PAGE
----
These pictures were taken from a friend's house just east of Congerville Tuesday aroun 4:00 pm. The pictures are facing South towards Danvers...the road in the picture is HW 150.
We were feeding horses when we noticied some strange looking clouds to the South. There had been a small cell of thunderstorms moving through the area. We went outside and the strange looking clouds had become two very pronounced funnels. The one on the left was very thin and as we watched it came half way to the ground (I heard reports later from people in Carlock that it had touched all the way). The funnel on the left was thicker and didn't come down any further. There were reports of five (total) funnels within a 30 minute span.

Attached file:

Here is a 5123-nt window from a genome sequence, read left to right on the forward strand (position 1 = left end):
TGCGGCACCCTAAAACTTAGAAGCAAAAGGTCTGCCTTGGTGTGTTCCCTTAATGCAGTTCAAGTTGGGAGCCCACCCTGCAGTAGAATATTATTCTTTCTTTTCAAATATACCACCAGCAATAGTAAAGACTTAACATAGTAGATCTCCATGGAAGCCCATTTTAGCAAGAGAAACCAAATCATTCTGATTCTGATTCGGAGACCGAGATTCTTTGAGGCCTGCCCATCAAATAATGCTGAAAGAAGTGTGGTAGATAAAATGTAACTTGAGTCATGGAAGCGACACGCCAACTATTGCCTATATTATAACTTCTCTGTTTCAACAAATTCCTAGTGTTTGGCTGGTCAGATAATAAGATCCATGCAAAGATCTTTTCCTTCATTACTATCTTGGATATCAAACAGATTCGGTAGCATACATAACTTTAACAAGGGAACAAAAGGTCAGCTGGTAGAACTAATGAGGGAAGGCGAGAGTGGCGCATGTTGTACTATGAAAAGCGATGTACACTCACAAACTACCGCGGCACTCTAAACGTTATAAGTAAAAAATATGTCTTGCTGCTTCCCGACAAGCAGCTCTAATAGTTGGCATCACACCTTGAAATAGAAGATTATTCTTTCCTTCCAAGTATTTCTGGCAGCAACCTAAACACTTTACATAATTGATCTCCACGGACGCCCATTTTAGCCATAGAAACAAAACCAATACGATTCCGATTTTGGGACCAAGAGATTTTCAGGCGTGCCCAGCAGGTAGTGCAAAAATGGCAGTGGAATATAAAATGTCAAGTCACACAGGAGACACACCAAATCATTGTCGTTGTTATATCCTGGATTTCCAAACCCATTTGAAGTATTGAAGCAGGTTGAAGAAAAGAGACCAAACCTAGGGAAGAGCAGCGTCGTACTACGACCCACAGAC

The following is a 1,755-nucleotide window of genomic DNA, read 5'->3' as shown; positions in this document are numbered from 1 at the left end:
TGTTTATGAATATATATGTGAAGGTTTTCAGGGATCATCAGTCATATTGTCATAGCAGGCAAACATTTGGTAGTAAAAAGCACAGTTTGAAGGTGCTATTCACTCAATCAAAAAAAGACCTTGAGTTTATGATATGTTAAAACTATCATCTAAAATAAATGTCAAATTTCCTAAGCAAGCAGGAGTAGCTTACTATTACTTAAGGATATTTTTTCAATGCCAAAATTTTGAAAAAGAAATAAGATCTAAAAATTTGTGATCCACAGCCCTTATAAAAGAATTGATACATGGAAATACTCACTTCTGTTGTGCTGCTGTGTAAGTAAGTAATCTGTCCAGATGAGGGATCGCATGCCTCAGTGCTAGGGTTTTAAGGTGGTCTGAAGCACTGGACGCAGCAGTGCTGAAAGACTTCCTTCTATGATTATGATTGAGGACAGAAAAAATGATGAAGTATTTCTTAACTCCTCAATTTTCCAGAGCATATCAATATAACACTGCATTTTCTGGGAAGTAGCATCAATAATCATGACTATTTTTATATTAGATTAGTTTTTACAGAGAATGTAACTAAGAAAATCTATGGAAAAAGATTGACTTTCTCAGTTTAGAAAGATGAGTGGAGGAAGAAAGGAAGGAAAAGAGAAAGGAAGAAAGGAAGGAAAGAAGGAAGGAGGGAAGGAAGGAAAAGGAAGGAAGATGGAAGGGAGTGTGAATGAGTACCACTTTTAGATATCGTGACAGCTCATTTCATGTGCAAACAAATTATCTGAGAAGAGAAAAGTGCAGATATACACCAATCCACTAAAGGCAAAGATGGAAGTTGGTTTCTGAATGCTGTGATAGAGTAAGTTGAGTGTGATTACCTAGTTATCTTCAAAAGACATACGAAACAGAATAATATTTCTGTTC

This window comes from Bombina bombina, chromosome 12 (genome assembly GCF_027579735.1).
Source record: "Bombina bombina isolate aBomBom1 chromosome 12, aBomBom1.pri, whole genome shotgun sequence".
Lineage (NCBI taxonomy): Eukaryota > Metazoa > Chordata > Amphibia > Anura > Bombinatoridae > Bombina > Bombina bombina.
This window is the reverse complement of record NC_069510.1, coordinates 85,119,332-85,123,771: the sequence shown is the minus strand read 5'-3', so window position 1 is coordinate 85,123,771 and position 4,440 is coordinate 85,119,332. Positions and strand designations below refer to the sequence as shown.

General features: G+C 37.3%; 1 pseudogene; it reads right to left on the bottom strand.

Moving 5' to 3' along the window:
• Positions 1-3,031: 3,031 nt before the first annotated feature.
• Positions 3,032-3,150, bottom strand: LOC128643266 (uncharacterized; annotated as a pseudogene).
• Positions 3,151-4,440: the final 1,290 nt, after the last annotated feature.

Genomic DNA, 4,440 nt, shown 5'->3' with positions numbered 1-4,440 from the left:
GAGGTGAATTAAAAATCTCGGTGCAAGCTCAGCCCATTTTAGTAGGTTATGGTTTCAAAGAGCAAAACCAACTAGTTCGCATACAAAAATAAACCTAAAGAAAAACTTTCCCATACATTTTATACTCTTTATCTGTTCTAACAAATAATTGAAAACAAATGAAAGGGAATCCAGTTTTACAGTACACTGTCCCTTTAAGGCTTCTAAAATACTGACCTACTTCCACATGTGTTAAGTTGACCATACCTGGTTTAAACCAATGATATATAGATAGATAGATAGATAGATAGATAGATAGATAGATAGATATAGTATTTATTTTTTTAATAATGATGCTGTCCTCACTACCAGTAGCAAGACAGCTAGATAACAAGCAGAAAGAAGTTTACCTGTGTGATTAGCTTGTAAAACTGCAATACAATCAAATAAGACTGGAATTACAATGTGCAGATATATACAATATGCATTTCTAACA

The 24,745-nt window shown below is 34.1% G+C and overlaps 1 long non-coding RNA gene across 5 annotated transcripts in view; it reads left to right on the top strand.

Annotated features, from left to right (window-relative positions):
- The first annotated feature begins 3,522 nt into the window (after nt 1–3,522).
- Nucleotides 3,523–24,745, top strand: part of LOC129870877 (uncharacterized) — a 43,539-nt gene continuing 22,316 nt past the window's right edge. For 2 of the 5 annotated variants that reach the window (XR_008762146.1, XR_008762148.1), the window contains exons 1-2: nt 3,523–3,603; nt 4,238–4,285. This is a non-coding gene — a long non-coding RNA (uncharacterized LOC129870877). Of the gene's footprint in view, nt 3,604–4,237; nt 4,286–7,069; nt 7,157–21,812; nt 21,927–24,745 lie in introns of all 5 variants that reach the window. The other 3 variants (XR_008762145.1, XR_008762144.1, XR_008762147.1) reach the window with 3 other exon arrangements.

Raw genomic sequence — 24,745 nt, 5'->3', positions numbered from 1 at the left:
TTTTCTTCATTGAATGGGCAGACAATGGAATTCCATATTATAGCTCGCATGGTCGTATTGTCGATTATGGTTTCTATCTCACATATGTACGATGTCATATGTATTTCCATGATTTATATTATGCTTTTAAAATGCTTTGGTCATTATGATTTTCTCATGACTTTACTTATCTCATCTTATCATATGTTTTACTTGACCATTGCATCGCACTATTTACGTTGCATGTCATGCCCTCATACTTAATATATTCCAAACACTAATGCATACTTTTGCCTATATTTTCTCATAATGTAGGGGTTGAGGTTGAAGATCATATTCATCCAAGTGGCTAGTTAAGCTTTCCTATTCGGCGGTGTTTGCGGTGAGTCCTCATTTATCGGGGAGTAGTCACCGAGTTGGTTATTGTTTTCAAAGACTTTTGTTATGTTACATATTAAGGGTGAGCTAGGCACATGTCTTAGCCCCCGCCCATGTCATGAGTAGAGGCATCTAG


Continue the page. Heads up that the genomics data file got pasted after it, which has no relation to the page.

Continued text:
We called 911 to report these funnels and were told that spotters were out and that they were cold-air funnels that weren't dangerous. There were no warnings or watches out during this time and no sirens went off.
The following is a definition of a cold air funnel from Wikepedia.com:
"Cold-air funnel clouds (vortices) are usually short-lived and generally much weaker than the vortices produced by supercells. Although cold-air funnels rarely make ground contact, they may touch down briefly and become weak tornadoes or waterspouts.
Unlike the related phenomenon associated with severe thunderstorms, cold-air funnels are generally associated with partly cloudy skies in the wake of cold fronts, where atmospheric instability and moisture is sufficient to support towering cumulus clouds but not precipitation. The mixing of cooler air in the lower troposphere with air flowing in a different direction in the middle troposphere causes the rotation on a horizontal axis, which, when deflected vertically by atmospheric conditions, can become a funnel cloud."